OPEC said that despite the increasing demand for energy in the global economic expansion, its oil supply will continue to decrease in the next five years as the production of shale oil and other competing energy in the United States increases, the National Daily reported on November 5.
OPEC’s crude oil and other liquid fuel production is expected to drop to 32.8 million barrels a day by 2024, it said in its November 5 world oil outlook 2019. By contrast, this year’s output is 35 million barrels a day.
The growing climate activism and the widespread use of alternative fuels in western countries are making the intensity of long-term oil demand more closely examined. OPEC lowered its forecast for medium – and long-term oil demand in its report.
In the past few years, OPEC has been reducing its supply under a market support agreement with Russia and other non OPEC members. The resulting rise in oil prices has boosted production in non OPEC countries, which is expected to continue to limit production in 2020.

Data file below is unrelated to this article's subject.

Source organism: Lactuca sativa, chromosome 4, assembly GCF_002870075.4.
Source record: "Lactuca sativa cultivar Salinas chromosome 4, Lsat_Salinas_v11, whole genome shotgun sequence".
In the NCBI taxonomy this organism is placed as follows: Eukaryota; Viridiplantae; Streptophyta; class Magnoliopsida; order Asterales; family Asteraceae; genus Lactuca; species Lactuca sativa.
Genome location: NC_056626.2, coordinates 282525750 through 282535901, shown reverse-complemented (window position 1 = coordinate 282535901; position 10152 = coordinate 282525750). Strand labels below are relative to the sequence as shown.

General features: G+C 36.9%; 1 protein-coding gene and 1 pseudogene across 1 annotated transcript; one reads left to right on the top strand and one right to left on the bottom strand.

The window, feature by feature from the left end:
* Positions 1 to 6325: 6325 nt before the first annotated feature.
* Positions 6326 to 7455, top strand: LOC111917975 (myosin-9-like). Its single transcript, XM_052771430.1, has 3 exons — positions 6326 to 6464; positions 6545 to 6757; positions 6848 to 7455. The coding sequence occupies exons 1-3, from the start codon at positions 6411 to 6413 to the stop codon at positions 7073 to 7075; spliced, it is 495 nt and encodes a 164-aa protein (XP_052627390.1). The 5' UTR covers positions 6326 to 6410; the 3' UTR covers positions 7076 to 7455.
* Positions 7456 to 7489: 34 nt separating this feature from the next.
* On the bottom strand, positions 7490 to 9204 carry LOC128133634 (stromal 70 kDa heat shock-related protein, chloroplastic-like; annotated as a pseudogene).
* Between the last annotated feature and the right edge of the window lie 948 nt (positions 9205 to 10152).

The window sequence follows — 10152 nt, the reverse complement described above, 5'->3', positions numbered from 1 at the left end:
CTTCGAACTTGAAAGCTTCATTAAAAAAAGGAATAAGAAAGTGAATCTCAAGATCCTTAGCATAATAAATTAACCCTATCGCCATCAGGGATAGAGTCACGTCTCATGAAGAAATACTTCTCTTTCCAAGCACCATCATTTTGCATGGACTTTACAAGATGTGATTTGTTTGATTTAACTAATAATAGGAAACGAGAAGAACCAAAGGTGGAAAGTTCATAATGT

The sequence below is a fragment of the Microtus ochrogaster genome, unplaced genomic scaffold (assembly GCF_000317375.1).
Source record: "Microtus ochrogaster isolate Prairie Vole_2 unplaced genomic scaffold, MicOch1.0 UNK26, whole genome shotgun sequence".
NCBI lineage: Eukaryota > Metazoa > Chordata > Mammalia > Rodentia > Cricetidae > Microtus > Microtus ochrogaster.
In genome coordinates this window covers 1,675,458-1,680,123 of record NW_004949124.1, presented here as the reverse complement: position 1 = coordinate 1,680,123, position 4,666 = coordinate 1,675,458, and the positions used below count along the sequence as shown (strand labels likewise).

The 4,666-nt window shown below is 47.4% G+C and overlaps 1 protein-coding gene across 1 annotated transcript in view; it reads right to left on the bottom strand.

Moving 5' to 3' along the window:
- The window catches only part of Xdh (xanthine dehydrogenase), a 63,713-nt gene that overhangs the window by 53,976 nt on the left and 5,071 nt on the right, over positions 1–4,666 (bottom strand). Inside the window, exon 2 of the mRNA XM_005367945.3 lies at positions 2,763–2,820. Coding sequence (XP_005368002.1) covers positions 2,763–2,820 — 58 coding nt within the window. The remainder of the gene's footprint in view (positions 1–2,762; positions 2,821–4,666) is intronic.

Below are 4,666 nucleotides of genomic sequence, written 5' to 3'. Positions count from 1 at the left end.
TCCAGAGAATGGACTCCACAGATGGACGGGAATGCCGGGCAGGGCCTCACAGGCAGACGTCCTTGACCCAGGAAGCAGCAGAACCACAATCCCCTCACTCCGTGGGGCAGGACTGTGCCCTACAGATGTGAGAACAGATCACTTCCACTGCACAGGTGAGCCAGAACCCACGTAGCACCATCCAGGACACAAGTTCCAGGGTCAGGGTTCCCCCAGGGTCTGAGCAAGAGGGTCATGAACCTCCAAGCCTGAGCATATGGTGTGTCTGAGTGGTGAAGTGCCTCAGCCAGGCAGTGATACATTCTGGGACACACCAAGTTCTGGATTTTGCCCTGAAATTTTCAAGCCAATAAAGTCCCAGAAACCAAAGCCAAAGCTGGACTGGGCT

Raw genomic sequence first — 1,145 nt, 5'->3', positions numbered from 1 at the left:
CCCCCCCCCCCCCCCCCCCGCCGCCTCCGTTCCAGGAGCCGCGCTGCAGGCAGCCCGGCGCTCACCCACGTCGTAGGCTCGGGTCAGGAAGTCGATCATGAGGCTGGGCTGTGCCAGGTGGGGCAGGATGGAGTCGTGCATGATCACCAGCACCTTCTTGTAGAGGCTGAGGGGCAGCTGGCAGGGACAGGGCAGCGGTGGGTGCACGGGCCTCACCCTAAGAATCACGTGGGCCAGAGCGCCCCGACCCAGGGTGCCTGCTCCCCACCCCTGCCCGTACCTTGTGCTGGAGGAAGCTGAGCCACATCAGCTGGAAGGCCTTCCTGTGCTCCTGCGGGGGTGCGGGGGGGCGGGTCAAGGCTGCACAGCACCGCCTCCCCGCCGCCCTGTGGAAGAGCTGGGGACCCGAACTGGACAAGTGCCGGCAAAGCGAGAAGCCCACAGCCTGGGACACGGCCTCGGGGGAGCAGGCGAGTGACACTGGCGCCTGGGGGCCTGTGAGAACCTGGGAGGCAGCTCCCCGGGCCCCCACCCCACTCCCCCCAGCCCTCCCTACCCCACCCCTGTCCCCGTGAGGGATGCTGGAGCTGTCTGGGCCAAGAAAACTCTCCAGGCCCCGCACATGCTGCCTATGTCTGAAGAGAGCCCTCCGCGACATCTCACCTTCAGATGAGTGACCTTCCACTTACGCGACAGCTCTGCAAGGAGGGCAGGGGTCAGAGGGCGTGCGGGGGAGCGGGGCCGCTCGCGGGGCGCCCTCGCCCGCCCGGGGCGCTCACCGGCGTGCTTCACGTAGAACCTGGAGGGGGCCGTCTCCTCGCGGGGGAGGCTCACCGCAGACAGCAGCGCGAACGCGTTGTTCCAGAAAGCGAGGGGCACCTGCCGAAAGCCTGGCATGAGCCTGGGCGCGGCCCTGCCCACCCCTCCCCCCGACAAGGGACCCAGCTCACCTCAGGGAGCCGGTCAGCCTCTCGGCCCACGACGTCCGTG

“The supply prospects of non OPEC countries have been significantly raised, especially the performance of tight oil in the United States once again exceeded expectations,” OPEC Secretary General Mohammed bajindo wrote in the foreword of the report
The US has pushed its oil production to a record high as the shale gas revolution has enabled new technologies to develop reserves previously considered uneconomical. OPEC’s oil supply has declined as a result of voluntary containment and US sanctions against Venezuela and Iran.
OPEC, based in Vienna, expects tight oil supply in the us to grow from 12 million barrels per day this year to 16.9 million barrels per day in 2024. Although expansion will slow, supply will peak at 17.4 million barrels per day in 2029.
OPEC is an organization of 14 oil producing countries in the Middle East, including Saudi Arabia, the world’s largest oil exporter, as well as Iraq and Iran. The organization lowered its forecast for global medium-term oil demand.
OPEC’s oil supply accounts for about a third of the world’s total supply, and the organization currently expects oil consumption to reach 103.9 million barrels / day by 2023, down from 104.5 million barrels / day in last year’s report.
In the long run, oil demand is expected to increase by 12 million barrels per day, reaching 110.6 million barrels per day by 2040, lower than last year’s forecast.